MA: Olivia, well over 100 nations have submitted new or updated plans to curb their emissions but these are certainly nowhere close to the level of ambition needed to limit climate change to one and a half degrees and meet the goals of the Paris Agreement.
According to the UN, we do see perhaps some leaders holding back to unveil bold new plans at the event itself. Given the behind the scenes lobbying that we've seen from Saudi Arabia, Japan, Australia, and others who've been lobbying the UN to play down the need to rapidly move away from fossil fuels, what new global alliances or groupings are we starting to see emerge prior to COP26?
OR: Apologies. It's a great question, Michael. I think we're still seeing relatively the same players, particularly from Africa. So the AGN is still very much the locus of our negotiations. But it's interesting to see how the US is coming back to the party, it's very much renaissance now that the Democrats are back in power, and Biden has done a very concerted effort to replenish the relationships that were lost during the Trump era.
There's been a lot of consensus building over the last year. And it's interesting to see the degree of alliance happening now between the US and EU.
A particular point that has been coming up a lot in the news is this idea of carbon clubs that are negotiating as much smaller blocks and at the COP. So for instance, you might be familiar that the European Union will be implementing from the beginning of 2023 a CBAM, a carbon border adjustment mechanism.
So effectively, it's an import tax on fossil fuel heavy imports to try and level the playing field between EU and other imports going into the EU who don't necessarily have a carbon price from their country of origin.
And the US has also been mooting a similar type of mechanism. And to a degree, there's a degree of alignment between the two, whether or not that particular proposal will ever get through Congress is another issue in the US. But the fact that at the highest level, there's some alignment around using trade measures, effectively as a stick to push developing countries into pricing carbon is one type of new alliance that we're seeing.
There's a lot of concern, as, for example, least developing countries would then be prompted to also put a price on carbon and many just don't have the data or the administrative infrastructure to do that, or at least can't manage the cost. So at the same time, you're also seeing other blocks, like for example, the V20, or the Vulnerable 20 take a quite robust stance at this particular COP.
They're putting forward quite strong positions around the need for climate finance, particularly if they're being asked to put on carbon prices in a world where they will be required to price their exports to the EU and potentially the US.
They're putting forward very, very strong positions around the need for capacity building, support, relaxation of conditionalities around climate finance. So you're seeing LDCs take on a particularly strong role at this COP at least in my personal view.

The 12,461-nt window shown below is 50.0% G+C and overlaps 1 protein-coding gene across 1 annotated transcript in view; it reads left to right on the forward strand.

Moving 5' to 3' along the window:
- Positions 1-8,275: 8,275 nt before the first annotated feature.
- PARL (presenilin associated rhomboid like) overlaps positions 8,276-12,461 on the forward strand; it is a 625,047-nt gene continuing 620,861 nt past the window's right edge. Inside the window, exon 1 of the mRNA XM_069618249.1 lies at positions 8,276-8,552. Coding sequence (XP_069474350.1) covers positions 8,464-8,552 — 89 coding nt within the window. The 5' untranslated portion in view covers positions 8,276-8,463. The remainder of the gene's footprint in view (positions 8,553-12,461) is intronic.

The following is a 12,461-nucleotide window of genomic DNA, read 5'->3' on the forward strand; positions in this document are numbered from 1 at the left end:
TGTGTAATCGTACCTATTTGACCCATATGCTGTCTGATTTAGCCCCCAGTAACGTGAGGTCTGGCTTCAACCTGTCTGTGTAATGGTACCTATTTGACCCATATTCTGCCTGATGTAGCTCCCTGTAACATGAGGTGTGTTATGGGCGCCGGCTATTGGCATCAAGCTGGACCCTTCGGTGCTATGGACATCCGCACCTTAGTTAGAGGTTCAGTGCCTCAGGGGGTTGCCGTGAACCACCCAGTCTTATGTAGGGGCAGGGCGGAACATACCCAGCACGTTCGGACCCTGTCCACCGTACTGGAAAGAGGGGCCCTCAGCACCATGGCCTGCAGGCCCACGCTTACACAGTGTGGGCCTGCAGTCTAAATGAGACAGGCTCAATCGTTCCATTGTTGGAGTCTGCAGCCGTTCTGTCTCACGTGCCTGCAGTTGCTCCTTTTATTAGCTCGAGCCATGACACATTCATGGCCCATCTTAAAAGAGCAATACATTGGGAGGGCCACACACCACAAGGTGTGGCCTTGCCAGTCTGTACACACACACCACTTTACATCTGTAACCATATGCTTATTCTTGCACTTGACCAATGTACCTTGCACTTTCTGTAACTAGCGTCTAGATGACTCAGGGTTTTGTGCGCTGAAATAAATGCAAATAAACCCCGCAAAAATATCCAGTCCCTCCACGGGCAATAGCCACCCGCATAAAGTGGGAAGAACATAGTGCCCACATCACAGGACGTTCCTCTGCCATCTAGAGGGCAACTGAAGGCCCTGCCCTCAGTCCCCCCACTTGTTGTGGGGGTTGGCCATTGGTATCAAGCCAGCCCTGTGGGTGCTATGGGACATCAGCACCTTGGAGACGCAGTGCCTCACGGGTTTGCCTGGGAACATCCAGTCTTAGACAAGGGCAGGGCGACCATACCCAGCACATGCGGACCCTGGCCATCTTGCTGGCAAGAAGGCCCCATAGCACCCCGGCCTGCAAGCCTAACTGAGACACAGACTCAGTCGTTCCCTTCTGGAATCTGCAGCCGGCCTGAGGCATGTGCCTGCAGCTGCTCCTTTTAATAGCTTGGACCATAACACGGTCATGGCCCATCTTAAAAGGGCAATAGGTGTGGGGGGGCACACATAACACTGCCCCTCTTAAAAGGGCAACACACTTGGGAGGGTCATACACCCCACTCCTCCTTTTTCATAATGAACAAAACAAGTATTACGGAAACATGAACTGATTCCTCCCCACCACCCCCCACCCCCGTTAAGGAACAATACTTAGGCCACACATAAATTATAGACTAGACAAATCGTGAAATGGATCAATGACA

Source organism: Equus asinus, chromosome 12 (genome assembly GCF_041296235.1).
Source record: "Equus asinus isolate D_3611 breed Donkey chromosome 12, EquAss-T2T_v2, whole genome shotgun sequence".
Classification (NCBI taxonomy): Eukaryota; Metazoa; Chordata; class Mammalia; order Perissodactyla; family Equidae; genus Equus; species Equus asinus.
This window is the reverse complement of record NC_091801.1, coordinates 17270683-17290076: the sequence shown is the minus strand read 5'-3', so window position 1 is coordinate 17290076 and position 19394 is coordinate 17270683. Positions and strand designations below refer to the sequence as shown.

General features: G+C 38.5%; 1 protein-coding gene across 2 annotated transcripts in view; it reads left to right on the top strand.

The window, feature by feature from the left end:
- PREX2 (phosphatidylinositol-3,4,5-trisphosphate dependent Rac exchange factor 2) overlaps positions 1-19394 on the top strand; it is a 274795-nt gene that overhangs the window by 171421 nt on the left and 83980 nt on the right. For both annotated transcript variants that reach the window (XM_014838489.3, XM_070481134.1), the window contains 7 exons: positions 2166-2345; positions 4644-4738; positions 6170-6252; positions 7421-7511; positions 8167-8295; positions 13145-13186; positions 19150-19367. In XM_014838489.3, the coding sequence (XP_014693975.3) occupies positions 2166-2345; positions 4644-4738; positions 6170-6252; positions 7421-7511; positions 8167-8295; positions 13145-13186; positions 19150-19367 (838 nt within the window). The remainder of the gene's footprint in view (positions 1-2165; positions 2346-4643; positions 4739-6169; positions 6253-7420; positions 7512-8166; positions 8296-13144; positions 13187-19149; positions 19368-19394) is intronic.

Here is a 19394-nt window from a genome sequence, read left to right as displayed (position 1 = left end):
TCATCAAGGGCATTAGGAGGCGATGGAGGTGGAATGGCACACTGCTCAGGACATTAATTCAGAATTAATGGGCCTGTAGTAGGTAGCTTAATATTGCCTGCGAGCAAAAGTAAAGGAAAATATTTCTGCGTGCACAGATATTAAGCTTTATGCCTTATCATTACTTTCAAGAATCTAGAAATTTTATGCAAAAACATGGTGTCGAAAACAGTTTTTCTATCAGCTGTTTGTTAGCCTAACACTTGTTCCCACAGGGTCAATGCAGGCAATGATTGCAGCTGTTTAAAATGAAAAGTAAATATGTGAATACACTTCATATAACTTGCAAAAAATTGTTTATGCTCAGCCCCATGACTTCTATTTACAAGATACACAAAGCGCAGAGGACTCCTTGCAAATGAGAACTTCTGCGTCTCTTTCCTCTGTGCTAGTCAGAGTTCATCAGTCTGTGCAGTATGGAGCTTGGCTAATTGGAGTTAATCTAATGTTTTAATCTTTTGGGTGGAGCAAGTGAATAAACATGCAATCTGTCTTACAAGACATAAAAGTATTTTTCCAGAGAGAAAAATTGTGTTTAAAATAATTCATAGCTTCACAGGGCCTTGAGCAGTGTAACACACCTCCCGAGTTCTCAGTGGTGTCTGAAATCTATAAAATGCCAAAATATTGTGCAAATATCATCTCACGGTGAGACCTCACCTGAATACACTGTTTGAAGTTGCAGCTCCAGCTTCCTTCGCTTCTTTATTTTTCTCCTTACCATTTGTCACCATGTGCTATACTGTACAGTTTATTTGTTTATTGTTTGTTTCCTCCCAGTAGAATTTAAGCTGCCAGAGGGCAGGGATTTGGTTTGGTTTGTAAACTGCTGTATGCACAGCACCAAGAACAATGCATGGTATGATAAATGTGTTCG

20:14 A just energy transition: South Africa’s G20 stance
MA: And Saliem just to bring you in on South Africa's stance as we head into the G20 and the COP, we've obviously had Minister Creecy being quite vocal.
We do though seem to have some mixed messaging from the DMRE saying that we mustn't be dictated to in terms of conditionality and the climate envoys were here recently, and that certainly, optically didn't look like we're singing from the same hymn sheet. How has South Africa prepared itself and how are we heading in terms of the real politics into this crucial period?
SF: I think South Africa is beginning to champion perhaps a new kind of climate diplomacy because it's recognising that the climate issues are not pure just environmental issues, they're actually broader economic issues.
So there's a convergence of the economic and environment, which I think is really interesting. And it's reflected also in the establishment of the Presidential Climate Commission, which was established at a conference or investment conference where the President was asked to set up the commission in order to deal with what is called a Just Transition aspects of coal phase out particularly for South Africa, which is highly dependent on coal.
And for the last three years, you know, as even as ACF, we've worked very closely with Meridian Economics and others to develop a piece of work called the Just Energy Transition Transaction, which the special envoys came here to discuss and ask South Africa to at least try to draw down on some of the global concessionary finance.
And as Chris has pointed out government has to play a bigger role in setting up the mechanisms to leverage private funding and to de-risk these projects through government guarantees and actually essentially running proper procurement processes as well.
So there is now this JET thing that is going to be profiled at COP26. There'll be some hard negotiations on how that combination of grant concessional finance will be drawn down on to deliver particular kinds of infrastructure needs, like increased grid capacity, repurposing of coal plants, and expanding the renewables program in South Africa.